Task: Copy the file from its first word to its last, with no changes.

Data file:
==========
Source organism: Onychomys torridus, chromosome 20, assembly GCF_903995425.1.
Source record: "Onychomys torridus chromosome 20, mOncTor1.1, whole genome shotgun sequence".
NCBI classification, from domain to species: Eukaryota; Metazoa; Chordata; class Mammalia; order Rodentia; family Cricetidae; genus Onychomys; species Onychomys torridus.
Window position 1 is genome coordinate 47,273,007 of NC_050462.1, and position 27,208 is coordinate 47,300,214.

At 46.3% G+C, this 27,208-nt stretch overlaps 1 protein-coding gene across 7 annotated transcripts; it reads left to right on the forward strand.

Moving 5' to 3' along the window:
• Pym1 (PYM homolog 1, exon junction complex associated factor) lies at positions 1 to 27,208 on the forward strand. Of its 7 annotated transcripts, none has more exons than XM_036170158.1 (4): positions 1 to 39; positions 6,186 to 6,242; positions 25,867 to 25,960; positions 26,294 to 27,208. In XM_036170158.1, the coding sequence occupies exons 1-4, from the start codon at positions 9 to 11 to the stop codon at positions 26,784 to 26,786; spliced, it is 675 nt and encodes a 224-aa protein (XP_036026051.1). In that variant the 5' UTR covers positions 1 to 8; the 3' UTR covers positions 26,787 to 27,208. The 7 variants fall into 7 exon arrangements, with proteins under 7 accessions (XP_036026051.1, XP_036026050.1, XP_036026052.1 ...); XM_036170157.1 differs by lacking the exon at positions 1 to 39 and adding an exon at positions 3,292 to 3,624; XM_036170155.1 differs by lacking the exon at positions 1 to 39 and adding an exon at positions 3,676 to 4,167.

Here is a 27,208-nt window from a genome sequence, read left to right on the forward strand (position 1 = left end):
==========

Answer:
Source organism: Onychomys torridus, chromosome 20, assembly GCF_903995425.1.
Source record: "Onychomys torridus chromosome 20, mOncTor1.1, whole genome shotgun sequence".
NCBI classification, from domain to species: Eukaryota; Metazoa; Chordata; class Mammalia; order Rodentia; family Cricetidae; genus Onychomys; species Onychomys torridus.
Window position 1 is genome coordinate 47,273,007 of NC_050462.1, and position 27,208 is coordinate 47,300,214.

At 46.3% G+C, this 27,208-nt stretch overlaps 1 protein-coding gene across 7 annotated transcripts; it reads left to right on the forward strand.

Moving 5' to 3' along the window:
• Pym1 (PYM homolog 1, exon junction complex associated factor) lies at positions 1 to 27,208 on the forward strand. Of its 7 annotated transcripts, none has more exons than XM_036170158.1 (4): positions 1 to 39; positions 6,186 to 6,242; positions 25,867 to 25,960; positions 26,294 to 27,208. In XM_036170158.1, the coding sequence occupies exons 1-4, from the start codon at positions 9 to 11 to the stop codon at positions 26,784 to 26,786; spliced, it is 675 nt and encodes a 224-aa protein (XP_036026051.1). In that variant the 5' UTR covers positions 1 to 8; the 3' UTR covers positions 26,787 to 27,208. The 7 variants fall into 7 exon arrangements, with proteins under 7 accessions (XP_036026051.1, XP_036026050.1, XP_036026052.1 ...); XM_036170157.1 differs by lacking the exon at positions 1 to 39 and adding an exon at positions 3,292 to 3,624; XM_036170155.1 differs by lacking the exon at positions 1 to 39 and adding an exon at positions 3,676 to 4,167.

Here is a 27,208-nt window from a genome sequence, read left to right on the forward strand (position 1 = left end):